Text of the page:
We recently interviewed Lisa Medina, a genealogist specializing in Mexican genealogy. With some 40 million Americans identifying as Hispanics of Mexican origin, and growing interest in exploring those connections, Lisa explains what resources are available and some of the treasures that can be found in the archives on both sides of the border ... and shares two remarkable brick walls she helped to research.
Ian, EasyGenie: In the U.S., many family genealogists start with online records like census results, passenger lists, and certain vital records to build out their tree. Can people find similar records online for Mexican ancestry?
Lisa Medina, genealogist: The good news is that yes, many of these familiar types of records are available.
For instance, many Mexican ancestors who immigrated to the United States were recorded by a U.S. government agency when walking across the border and the various types of immigration records that captured these crossings are indexed and available online on Ancestry and FamilySearch (and the National Archives catalog). Also, Mexican civil registration records began (in most locations) in 1867, and these birth, marriage, and death records are indexed and available online.
And here is the great news: family historians looking for their Mexican ancestors also have the benefit of Catholic church sacramental records (baptism, marriage, confirmation, burial), which are available online, and have incredible genealogical value.
The not-so-good news is that some of the Mexican versions of records familiar to U.S. researchers are not always easy to find, are not indexed, or are not available online. For instance, many U.S. researchers will begin their family history journey using federal and state census records, but in México there is one federal census available to researchers: 1930.
What other types of records are readily available for people researching Mexican roots?
Lisa: Oh, there are so many! Below are a few of the best/most commonly used. I can't emphasize enough that there is a richness to Mexican research that should not be missed!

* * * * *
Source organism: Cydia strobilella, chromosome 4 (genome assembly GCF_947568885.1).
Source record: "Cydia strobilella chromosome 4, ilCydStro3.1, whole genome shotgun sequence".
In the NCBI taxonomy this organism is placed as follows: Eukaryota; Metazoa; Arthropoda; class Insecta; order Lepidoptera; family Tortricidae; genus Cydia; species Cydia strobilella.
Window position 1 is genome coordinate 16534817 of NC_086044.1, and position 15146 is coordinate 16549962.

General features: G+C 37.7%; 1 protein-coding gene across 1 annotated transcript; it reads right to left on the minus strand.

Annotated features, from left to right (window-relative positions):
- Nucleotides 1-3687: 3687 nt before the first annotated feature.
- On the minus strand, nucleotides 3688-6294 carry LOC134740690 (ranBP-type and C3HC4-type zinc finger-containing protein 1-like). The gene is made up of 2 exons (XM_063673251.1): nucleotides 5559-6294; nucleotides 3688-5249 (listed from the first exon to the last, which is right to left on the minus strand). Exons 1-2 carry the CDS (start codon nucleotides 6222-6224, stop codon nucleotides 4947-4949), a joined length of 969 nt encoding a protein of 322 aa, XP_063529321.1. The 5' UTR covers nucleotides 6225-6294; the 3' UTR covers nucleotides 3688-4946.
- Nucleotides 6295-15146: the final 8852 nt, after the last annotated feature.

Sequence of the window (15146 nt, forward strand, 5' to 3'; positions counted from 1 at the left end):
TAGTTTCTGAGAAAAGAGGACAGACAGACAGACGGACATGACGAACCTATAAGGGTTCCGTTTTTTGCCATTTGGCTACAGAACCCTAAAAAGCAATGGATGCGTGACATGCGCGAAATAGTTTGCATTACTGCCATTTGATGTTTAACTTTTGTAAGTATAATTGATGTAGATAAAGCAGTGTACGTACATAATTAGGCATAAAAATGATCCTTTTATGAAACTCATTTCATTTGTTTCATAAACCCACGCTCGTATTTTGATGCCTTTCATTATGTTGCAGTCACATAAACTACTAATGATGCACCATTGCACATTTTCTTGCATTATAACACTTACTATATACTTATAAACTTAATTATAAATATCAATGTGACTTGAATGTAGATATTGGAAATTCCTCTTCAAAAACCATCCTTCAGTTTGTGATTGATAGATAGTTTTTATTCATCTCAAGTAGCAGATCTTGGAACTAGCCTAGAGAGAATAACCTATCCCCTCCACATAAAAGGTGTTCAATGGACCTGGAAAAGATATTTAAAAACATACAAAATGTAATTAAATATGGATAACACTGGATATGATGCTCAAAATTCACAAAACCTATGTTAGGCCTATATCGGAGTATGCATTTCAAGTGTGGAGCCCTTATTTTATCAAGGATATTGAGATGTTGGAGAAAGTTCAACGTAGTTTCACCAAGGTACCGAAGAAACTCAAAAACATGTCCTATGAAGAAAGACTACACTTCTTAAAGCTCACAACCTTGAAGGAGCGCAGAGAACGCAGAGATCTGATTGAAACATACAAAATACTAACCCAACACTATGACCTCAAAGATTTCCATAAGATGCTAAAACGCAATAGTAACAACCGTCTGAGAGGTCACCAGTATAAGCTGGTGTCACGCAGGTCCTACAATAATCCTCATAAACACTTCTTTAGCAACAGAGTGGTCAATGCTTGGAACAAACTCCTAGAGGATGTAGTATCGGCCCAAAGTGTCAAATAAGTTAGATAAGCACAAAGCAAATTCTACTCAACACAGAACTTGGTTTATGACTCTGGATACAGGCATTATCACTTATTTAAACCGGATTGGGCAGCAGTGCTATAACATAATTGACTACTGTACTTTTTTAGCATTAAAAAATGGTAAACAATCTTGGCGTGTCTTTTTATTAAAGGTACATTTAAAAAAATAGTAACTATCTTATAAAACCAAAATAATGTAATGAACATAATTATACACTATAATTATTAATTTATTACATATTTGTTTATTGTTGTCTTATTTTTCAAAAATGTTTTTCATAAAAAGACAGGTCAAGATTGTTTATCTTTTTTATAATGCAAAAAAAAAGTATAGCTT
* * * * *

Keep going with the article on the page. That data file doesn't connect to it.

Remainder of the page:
- Civil registration: available on FamilySearch and Ancestry Catholic church sacramental records: available on FamilySearch and Ancestry
- Catholic church padrones (censuses: unindexed, available on FamilySearch
- 1930 national census: available on FamilySearch and Ancestry
- Newspapers: a national collection of digitized newspapers is available online
- Border crossings/manifests: U.S. immigration records available online
The following chart illustrates where the records can be found:
How can family historians search or understand records if they don't have Spanish language skills? Are there tools or societies that can help?
Lisa: Yes, there are absolutely helpful resources! Don't be deterred. Spanish fluency helps, but is definitely not required to be successful in your Mexican family history research.
One excellent example of a helpful resource is the Script Tutorial available on the Brigham Young University's website. It includes help with translation of common terms found in Spanish records, as well as how to decipher abbreviations and script.
Another great resource is the Spanish Genealogical Word List on the FamilySearch Wiki. Finally, there are multiple Facebook groups with members willing to help transcribe tricky records (e.g., @mexicangenealogy).
Is there a special discovery or breakthrough you have made for yourself or a client that you can share?
Lisa: Oh, so many! One time period in which I have uncovered some fascinating stories is that of the Mexican revolution (1910-1920). It was an incredibly tumultuous time in Mexican history, and was a source of change and upheaval in many families.
In one case, I found a client's ancestor mentioned in a letter from the Mexican consulate, in which he was being monitored for revolutionary activity - in Arizona. This letter led to the discovery of a federal inmate case file for the ancestor's brother (from the National Archives), an FBI record for the ancestor (on Fold3), and many newspaper articles detailing their planning and involvement in the revolution.
It painted quite a picture of their commitment to the revolution, as well as a part of their lives that had been long lost to their descendants.
A more recent research project revealed an ancestor who changed his name when he immigrated to the U.S. in the 1920s. His birth name and family was uncovered using both traditional genealogical records, as well as autosomal DNA analysis. Identifying the family and place in México where their ancestors had resided for centuries was tremendously rewarding.
Many thanks to Lisa for participating in the interview! To learn more about her services and follow her online, visit her website or check out the social media.